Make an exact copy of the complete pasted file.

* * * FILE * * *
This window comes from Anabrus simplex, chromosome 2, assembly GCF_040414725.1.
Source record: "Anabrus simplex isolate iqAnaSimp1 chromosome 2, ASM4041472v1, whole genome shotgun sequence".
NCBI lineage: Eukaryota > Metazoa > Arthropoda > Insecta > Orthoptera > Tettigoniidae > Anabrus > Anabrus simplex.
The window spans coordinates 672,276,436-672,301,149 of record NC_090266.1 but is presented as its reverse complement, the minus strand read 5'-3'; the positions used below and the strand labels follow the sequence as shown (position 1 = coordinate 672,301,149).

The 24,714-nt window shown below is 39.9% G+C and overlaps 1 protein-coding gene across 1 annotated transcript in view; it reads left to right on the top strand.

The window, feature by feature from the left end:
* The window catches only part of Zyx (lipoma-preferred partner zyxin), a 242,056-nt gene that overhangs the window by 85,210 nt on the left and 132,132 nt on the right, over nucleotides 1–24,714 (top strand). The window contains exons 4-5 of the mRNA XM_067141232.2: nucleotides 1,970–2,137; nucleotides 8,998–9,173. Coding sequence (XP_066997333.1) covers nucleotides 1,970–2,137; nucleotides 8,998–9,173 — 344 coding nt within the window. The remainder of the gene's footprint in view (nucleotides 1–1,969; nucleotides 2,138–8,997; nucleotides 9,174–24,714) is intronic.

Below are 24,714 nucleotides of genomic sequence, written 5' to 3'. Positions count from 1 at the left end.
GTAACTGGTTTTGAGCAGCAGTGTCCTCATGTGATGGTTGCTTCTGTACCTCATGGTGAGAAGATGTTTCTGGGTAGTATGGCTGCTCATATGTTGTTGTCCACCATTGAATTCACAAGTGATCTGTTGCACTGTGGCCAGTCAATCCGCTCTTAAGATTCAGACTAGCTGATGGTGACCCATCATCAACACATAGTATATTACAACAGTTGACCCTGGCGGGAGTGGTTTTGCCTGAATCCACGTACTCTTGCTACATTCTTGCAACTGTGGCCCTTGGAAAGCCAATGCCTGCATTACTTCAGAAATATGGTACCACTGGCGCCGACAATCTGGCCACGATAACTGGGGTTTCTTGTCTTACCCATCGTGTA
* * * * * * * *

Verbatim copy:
This window comes from Anabrus simplex, chromosome 2, assembly GCF_040414725.1.
Source record: "Anabrus simplex isolate iqAnaSimp1 chromosome 2, ASM4041472v1, whole genome shotgun sequence".
NCBI lineage: Eukaryota > Metazoa > Arthropoda > Insecta > Orthoptera > Tettigoniidae > Anabrus > Anabrus simplex.
The window spans coordinates 672,276,436-672,301,149 of record NC_090266.1 but is presented as its reverse complement, the minus strand read 5'-3'; the positions used below and the strand labels follow the sequence as shown (position 1 = coordinate 672,301,149).

The 24,714-nt window shown below is 39.9% G+C and overlaps 1 protein-coding gene across 1 annotated transcript in view; it reads left to right on the top strand.

The window, feature by feature from the left end:
* The window catches only part of Zyx (lipoma-preferred partner zyxin), a 242,056-nt gene that overhangs the window by 85,210 nt on the left and 132,132 nt on the right, over nucleotides 1–24,714 (top strand). The window contains exons 4-5 of the mRNA XM_067141232.2: nucleotides 1,970–2,137; nucleotides 8,998–9,173. Coding sequence (XP_066997333.1) covers nucleotides 1,970–2,137; nucleotides 8,998–9,173 — 344 coding nt within the window. The remainder of the gene's footprint in view (nucleotides 1–1,969; nucleotides 2,138–8,997; nucleotides 9,174–24,714) is intronic.

Below are 24,714 nucleotides of genomic sequence, written 5' to 3'. Positions count from 1 at the left end.
GTAACTGGTTTTGAGCAGCAGTGTCCTCATGTGATGGTTGCTTCTGTACCTCATGGTGAGAAGATGTTTCTGGGTAGTATGGCTGCTCATATGTTGTTGTCCACCATTGAATTCACAAGTGATCTGTTGCACTGTGGCCAGTCAATCCGCTCTTAAGATTCAGACTAGCTGATGGTGACCCATCATCAACACATAGTATATTACAACAGTTGACCCTGGCGGGAGTGGTTTTGCCTGAATCCACGTACTCTTGCTACATTCTTGCAACTGTGGCCCTTGGAAAGCCAATGCCTGCATTACTTCAGAAATATGGTACCACTGGCGCCGACAATCTGGCCACGATAACTGGGGTTTCTTGTCTTACCCATCGTGTA